In our series looking at whether the coronavirus would make us better people, our first post described what we meant by better people, and introduced ‘societal’.  Our second post looked at people’s attitudes and values and our third looked at world changes in the recent past. Here we start to look at how we will come out of all this.

Will the Coronavirus make us better people (more societal)? Part 4 – How will we emerge?

We’ll take this post in stages.  First, we’ve seen some great responses.

The video from Tom Foolery  describes some harsh truths about the ways we lived.  It’s a very moving video.

hong kong air pollution

These pictures from Sky News of Hong Kong before and after makes it clear (sic).

We have realised that we weren’t on the right track

Some things we were doing just weren’t right. The impact of the lockdown on air pollution has been staggering.

The World Health Organisation have estimated that about 3 million people die each year from illness caused by air pollution. It’s worse in poorer countries. Nitrogen dioxide levels have fallen by up to 60% in the UK compared to 2019 in the two weeks after lockdown.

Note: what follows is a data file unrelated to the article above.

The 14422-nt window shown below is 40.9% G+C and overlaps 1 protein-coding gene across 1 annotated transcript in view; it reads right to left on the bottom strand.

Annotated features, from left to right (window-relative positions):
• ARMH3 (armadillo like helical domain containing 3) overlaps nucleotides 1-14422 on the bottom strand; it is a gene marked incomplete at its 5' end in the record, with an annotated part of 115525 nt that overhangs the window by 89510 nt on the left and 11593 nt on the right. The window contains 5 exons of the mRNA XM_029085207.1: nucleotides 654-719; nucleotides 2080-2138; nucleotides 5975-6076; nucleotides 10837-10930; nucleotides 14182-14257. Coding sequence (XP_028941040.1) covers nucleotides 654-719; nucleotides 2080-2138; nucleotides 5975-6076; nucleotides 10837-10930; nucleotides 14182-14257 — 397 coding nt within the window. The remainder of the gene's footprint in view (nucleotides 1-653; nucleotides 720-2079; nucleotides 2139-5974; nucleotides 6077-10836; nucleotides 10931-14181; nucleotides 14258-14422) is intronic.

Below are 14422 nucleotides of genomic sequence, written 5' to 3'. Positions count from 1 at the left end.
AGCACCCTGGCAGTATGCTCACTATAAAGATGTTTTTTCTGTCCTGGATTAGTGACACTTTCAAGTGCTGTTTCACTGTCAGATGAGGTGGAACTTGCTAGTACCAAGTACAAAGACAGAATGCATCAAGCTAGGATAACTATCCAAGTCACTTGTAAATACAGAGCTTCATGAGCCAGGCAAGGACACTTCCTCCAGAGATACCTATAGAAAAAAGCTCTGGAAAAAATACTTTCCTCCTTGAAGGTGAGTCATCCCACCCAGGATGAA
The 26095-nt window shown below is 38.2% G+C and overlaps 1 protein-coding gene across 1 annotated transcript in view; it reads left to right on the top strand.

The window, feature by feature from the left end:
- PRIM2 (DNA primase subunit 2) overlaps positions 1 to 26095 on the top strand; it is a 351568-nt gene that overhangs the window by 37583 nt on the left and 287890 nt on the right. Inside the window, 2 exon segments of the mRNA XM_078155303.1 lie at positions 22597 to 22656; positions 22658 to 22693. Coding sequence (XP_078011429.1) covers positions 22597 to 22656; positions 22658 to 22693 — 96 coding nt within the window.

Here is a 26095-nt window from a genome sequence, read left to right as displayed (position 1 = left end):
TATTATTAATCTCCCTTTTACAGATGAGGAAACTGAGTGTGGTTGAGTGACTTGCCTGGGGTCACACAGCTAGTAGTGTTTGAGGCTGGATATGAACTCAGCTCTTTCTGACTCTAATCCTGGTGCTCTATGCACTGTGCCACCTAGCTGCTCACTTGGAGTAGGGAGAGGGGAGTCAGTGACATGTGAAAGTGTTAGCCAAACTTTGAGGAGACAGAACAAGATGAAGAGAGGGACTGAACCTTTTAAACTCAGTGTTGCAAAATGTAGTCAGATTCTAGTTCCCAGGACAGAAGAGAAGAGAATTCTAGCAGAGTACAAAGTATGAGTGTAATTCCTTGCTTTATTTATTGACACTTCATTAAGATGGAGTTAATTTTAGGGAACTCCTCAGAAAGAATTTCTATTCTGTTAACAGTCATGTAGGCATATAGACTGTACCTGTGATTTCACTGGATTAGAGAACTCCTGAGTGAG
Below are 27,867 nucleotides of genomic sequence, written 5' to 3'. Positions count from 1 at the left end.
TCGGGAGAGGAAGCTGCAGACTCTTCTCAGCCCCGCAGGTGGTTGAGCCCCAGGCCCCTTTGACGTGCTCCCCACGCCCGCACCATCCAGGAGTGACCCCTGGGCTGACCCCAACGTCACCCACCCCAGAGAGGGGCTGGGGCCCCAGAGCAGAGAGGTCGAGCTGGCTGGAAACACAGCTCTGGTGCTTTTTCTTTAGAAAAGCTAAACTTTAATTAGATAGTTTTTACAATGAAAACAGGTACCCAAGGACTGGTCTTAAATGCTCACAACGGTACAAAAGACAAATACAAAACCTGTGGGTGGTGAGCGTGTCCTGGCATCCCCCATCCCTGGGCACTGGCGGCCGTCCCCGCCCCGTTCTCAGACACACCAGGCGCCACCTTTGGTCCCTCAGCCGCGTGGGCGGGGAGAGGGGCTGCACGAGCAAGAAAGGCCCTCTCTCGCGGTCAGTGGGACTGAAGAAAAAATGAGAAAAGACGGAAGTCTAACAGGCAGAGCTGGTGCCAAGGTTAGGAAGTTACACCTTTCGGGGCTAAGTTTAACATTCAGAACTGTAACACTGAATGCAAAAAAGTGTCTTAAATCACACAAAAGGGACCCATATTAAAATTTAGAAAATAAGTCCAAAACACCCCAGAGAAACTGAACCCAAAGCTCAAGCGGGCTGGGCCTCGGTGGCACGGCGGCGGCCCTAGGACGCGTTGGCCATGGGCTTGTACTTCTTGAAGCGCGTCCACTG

The pictures of Milan above are just as extreme; you can now see the Alps!

Air quality in numbers

air quality in numbers

We have seen some inspiring things

Captain (now honorary Colonel) Tom Moore raised over £30 million for the NHS by walking round his garden 100 times before his 100th birthday. His version of You’ll Never Walk Alone with Michael Ball reached number one in the UK charts, making him the oldest person to top the charts at 100!!

His last laps were done with a guard of honour from the Yorkshire Regiment.

On his birthday a Spitfire and Hurricane from RAF Coningsby flew three loops above his Bedford home.

Captain Tom Moore saluted

The article from Forces Net shows the guard of honour from the Yorkshire Regiment for his 100th lap. Picture from MoD.

He started to raise £1,000 for the NHS by doing 100 laps before his 100th birthday!


People are working to entertain others

Good friends of ours are amongst those playing for nothing (in their own garden obviously!) to keep people entertained – on social media and neighbours (at a safe distance!).

Bands like Foals and Wolf Alice have donated songs to a charity record to raise money for protective equipment for doctors and nurses.

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